Of course, there is some information that might paint a more pessimistic picture of the company's prospects. The clearest one is that, simply put, Nokia is losing money. In 2011, the company lost over $1.8 billion; this year that number has risen to a loss of almost $5 billion. Even more worrisome is that in 2012, Nokia was cash flow negative, with a net cash outflow of $374 million.
Nokia is certainly a risky investment, as its struggle to regain footing in an extremely crowded and competitive marketplace is far from certain. To better understand exactly what Nokia is facing, it is imperative to identify and analyze all possible risks to its business prospects.
The most immediate risk is the possibility that Nokia will fail to gain any market traction. Though revenues are still high, the fact that they're decreasing does have meaning that can't be entirely overlooked. Furthermore, a company cannot burn cash and report negative earnings indefinitely. However, the company's presence in the smartphone market has risen this year by market share. Reduced earnings are, in large part, due to the sale of older Nokia devices at discounted prices as the company tries to clear inventory of WP 7 devices. Nokia has disclosed that they are shifting their product mix to a higher margin one, and the Lumia 928 and 925 are excellent additions in helping achieve that goal - especially considering that the 925 will be sold worldwide. Unfortunately, to achieve that mix, Nokia has had to discontinue certain models and essentially dump their inventory. The Lumia 610, for example, was discontinued and replaced with the 620; the 510 was replaced by the 521. As Nokia starts developing a more regular consumer base, thus stabilizing their supply chain, the introduction of future iterations of devices and completely new ones should be smoother and such dumping should be reduced.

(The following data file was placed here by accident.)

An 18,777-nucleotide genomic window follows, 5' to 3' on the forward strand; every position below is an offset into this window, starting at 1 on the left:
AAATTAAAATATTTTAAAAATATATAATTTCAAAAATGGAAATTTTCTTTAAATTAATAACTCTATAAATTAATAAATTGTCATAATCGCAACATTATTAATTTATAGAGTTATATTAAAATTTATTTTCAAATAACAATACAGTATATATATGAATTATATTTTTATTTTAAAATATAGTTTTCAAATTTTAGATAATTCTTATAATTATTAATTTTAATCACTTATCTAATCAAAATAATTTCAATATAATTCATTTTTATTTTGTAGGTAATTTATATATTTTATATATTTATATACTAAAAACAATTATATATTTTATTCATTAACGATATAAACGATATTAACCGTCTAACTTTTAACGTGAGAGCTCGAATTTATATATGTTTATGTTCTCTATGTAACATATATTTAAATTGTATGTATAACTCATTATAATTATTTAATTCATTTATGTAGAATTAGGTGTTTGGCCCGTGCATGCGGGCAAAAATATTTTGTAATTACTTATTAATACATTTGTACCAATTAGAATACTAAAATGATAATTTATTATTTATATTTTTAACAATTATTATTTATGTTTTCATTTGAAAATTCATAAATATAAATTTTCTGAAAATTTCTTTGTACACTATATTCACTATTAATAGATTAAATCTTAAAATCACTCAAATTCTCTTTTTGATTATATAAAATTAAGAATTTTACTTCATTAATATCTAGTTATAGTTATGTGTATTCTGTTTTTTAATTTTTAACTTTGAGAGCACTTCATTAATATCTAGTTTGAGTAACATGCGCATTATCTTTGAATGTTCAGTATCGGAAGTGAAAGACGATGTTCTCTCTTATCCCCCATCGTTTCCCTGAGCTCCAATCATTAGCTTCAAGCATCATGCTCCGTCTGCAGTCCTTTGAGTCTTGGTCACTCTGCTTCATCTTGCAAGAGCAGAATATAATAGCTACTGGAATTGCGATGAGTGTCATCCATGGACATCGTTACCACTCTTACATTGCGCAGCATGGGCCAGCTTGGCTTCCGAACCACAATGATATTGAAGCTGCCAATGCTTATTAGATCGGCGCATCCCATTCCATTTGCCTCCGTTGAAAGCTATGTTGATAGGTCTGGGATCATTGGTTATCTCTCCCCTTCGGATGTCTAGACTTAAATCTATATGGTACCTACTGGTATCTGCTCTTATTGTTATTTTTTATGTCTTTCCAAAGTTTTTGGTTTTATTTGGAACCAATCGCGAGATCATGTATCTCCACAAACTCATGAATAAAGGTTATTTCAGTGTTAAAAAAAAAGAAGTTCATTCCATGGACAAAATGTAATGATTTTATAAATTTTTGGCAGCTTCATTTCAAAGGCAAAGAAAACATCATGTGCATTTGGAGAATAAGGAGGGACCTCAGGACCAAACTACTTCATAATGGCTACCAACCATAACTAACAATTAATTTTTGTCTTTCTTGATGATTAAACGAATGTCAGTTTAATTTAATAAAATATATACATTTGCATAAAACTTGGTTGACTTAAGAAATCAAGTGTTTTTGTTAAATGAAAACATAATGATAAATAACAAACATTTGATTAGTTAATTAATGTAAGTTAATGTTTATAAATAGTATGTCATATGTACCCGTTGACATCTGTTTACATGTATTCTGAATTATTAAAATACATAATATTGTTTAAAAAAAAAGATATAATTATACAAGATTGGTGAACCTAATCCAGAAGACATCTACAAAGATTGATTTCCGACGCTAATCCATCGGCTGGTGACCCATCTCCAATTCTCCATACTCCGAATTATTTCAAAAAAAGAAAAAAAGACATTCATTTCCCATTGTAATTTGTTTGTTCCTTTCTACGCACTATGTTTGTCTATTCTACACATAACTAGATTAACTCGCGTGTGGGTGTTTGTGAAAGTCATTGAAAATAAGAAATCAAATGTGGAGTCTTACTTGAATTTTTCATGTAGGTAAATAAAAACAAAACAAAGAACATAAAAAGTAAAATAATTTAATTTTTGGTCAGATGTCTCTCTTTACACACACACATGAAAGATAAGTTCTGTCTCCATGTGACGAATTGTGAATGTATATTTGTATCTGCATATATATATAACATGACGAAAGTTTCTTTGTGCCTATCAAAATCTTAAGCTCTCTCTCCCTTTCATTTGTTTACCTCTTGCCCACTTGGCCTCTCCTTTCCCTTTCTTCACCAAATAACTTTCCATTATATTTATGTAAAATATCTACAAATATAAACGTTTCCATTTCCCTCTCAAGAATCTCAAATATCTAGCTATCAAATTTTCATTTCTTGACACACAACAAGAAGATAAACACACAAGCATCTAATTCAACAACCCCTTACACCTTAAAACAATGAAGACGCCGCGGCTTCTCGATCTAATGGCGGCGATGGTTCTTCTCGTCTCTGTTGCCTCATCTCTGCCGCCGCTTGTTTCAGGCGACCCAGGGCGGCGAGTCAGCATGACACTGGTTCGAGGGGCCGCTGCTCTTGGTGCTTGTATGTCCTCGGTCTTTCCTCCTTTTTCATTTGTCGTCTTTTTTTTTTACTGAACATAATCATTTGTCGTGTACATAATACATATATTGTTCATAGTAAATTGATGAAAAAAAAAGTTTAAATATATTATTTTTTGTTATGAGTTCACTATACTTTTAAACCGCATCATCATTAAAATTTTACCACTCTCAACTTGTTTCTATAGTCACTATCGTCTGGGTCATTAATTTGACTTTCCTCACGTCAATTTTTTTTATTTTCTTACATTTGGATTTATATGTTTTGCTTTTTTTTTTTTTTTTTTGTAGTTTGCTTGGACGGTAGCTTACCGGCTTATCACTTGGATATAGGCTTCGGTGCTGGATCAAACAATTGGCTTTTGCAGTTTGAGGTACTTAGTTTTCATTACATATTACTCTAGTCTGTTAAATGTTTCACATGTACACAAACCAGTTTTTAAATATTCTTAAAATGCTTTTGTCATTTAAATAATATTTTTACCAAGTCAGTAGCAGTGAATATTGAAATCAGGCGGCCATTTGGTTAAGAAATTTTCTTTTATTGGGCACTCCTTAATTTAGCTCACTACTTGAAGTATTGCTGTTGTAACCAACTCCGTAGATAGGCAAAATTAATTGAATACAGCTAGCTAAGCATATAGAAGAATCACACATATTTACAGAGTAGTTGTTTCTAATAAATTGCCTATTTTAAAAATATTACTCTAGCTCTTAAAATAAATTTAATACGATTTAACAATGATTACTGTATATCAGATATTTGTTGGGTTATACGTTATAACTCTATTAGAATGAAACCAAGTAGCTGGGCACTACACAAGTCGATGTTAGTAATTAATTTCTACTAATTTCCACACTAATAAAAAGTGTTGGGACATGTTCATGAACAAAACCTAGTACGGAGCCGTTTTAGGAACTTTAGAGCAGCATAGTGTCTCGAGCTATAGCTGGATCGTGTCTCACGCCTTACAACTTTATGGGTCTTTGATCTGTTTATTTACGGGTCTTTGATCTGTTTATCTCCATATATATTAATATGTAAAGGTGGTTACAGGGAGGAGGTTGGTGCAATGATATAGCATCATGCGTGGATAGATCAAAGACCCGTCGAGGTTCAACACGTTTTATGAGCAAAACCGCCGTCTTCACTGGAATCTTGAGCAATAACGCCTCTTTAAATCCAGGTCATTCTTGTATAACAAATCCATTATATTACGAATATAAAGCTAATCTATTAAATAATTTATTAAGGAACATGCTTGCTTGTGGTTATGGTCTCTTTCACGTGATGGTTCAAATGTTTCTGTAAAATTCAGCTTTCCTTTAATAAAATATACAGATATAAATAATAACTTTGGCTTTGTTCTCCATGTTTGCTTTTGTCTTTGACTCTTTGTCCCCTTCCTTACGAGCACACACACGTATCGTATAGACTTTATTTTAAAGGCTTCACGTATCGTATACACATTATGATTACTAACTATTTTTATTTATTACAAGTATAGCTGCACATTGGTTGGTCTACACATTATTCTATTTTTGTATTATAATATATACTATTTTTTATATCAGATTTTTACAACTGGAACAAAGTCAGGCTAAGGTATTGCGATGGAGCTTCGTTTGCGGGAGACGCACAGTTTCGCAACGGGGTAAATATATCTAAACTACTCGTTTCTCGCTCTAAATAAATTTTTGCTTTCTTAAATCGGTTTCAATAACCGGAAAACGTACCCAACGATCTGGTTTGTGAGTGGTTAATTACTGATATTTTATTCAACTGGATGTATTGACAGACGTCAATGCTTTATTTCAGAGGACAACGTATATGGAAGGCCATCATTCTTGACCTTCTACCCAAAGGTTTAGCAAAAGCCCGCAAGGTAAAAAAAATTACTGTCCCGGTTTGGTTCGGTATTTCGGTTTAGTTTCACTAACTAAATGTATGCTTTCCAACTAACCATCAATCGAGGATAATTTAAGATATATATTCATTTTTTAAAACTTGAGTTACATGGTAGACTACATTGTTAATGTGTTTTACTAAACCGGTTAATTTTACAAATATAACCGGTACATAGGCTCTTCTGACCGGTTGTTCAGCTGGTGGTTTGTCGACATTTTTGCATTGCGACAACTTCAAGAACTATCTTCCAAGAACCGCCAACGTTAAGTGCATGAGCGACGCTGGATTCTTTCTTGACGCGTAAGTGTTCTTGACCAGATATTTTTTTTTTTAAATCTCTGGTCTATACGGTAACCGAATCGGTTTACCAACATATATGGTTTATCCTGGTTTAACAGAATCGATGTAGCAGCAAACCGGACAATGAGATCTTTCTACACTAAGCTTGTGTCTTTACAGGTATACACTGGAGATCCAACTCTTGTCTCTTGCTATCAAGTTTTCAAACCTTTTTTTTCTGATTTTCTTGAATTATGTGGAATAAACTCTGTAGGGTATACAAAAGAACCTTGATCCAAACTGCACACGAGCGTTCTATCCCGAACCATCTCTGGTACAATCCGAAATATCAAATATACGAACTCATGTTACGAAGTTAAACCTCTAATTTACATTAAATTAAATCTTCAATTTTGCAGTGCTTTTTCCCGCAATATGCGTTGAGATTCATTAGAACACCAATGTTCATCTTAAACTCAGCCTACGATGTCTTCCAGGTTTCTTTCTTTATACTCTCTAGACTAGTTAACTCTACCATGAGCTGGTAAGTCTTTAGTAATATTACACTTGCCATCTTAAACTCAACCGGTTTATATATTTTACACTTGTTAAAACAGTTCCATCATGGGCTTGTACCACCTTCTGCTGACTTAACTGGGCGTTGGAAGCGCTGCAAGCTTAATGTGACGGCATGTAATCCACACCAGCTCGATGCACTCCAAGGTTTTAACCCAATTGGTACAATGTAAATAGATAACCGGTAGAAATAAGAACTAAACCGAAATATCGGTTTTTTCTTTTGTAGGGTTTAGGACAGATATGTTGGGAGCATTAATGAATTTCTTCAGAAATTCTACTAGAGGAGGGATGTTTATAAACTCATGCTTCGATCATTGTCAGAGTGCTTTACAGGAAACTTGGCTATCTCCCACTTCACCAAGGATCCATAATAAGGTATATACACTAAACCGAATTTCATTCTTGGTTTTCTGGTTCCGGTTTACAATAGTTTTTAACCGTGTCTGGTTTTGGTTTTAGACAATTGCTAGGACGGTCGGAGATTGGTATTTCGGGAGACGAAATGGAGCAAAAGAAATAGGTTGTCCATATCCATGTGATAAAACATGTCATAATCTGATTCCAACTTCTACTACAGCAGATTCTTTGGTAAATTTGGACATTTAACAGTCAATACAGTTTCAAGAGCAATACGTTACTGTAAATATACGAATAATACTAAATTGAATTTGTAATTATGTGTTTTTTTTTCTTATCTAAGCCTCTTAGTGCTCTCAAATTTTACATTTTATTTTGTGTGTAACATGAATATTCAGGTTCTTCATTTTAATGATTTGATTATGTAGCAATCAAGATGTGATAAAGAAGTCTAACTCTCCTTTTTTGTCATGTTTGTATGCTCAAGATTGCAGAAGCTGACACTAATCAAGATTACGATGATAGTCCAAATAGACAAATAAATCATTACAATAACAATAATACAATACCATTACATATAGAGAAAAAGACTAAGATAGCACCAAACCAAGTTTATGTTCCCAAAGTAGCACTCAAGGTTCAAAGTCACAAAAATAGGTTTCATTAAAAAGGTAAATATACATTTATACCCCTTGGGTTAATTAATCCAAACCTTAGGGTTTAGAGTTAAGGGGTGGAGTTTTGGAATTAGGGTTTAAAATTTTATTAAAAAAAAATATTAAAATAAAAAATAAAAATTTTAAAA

One of Nokia's strongest advantages is that its phones, with the exception of the HTC 8X, have become synonymous with Windows Phone. One major concern is that such position could quickly be challenged. Possible disruptors include current handset makers with Windows devices, namely Samsung and HTC. Both are very large manufacturers that have found enormous success, and if one chose to do so, they could easily build a competitive windows phone and destroy Nokia's positioning in the market. Fortunately, such an outcome is extremely unlikely to occur. Both Samsung and HTC are heavily invested in the Android ecosystem to great success; the Galaxy S4, for example, sold 6 million units in two weeks. It makes little sense for either manufacturer to risk upsetting Google and compromising their position in the Android market to develop for a platform with less than 6 percent market share.